Some of that responsibility fell to him anyway. By relying on a switching defense, the Warriors effectively concede that all sorts of players will be guarding Harden, and all of them do so in their own unique way. There is room within every scheme for individual approaches. We forget that it wasn’t the Bucks who pioneered the strategy of playing Harden to his extreme left, but Eric Bledsoe. Standing entirely to Harden’s side—and even behind him, at times—was an interpretation of a scheme rather than a scheme in itself.
The Warriors start with some hard and fast rules. “You can’t reach,” Thompson said. “You can’t go for the ball. Play with high hands.” From there, every player comes to the task of defending Harden in his own unique way. Iguodala’s arms are extended out and almost backward, an impressive commitment to self-policing. Green will often do the same. Thompson keeps his hands back, but jabs toward Harden’s dribble at random intervals to throw off his timing. Yet when closing out on Harden’s step-back three, Thompson is the most aggressive of all—perhaps by coincidence. It’s not only hard to push off of a sprained ankle, but to stop without drifting into a shooter’s zone.
The Rockets were none too pleased with the way these plays were officiated. Coach Mike D’Antoni claimed that after the first half, the officiating crew informed him that they had missed four calls on overeager closeouts from Golden State. “I just want a fair chance, man,” Harden said postgame. “Just call the game the way it’s supposed to be called and we’ll live with the results.”
Calling the game the way it’s supposed to be called is easier said than done when players like Harden will land several feet ahead of where they left the ground for a jumper. To combat this, Warriors like Kevon Looney didn’t close out to Harden’s shot so much as his side, effectively running behind him. A quicker forward like Kevin Durant can afford to play Harden a bit tighter on the perimeter than Looney could; while shading toward Harden’s left, Durant kept his own left hand up and in the line of fire. Stephen Curry, a favorite target of Harden’s, instead played up as far into Harden’s dribble as he could. Pressure has a way of masking vulnerability. “We obviously needed that first line of defense, whoever is guarding him, to try to make it tough on him,” Curry said. “But at the end of the day, it’s all five guys being on a string and being able to help and recover out to the shooters and things like that.”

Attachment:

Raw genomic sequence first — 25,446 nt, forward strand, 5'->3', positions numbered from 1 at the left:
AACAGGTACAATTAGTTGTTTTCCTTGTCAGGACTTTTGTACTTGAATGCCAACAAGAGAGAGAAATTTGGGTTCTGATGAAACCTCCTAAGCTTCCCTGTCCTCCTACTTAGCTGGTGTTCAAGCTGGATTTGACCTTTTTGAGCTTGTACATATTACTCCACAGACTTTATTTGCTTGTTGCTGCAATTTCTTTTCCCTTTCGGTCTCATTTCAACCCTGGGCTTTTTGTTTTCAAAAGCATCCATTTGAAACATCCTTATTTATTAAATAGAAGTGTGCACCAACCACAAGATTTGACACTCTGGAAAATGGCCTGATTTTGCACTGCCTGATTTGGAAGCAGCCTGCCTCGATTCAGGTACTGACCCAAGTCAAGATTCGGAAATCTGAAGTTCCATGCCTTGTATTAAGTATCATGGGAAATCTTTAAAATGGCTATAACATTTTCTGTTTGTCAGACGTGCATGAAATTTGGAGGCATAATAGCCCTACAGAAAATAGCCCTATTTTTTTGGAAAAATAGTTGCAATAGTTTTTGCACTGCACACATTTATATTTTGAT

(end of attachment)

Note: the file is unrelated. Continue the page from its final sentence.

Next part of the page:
The Warriors began the game willing to switch any defender onto Harden, from centers to point guards. Such is the game-breaking value of the Death Lineup. Yet once Houston started to single out Curry in the pick-and-roll, the Warriors made deliberate moves to protect him. Sometimes Curry will preemptively switch with another defender while his man readies to set a screen for Harden. On one third-quarter possession, Curry and Thompson stood in the vicinity of Iman Shumpert and Danuel House without explicitly guarding either, causing the two Rockets to debate how to get Curry involved the play. It moved on without them. Eventually, Golden State tweaked its coverage to keep Curry out of switches whenever possible. The Warriors' risk was amplified by Curry’s foul trouble; the only thing worse than bleeding points from a mismatch was Harden fouling out Curry in the process. The real-time change forced Harden to recalibrate, but only because the Warriors had first. And then, once Harden had begun to grasp the timing of this alternative coverage, Curry sprung a trap that brought a crucial, late-game possession to a halt. There’s the scheme, and then there’s the moment. The best players know the difference.
“I couldn’t be more happy with the effort, focus,” coach Steve Kerr said. “It’s a five-man game when you’re guarding James.” Come Game 2, all five will have to line up again without any conceivable element of surprise. Houston will know that Iguodala is starting. There will be film showing passes Harden should have made and angles he could have taken. All the work of stopping one of basketball’s most dangerous scorers will reset with a new clock for a new day, only that much harder this time than the last.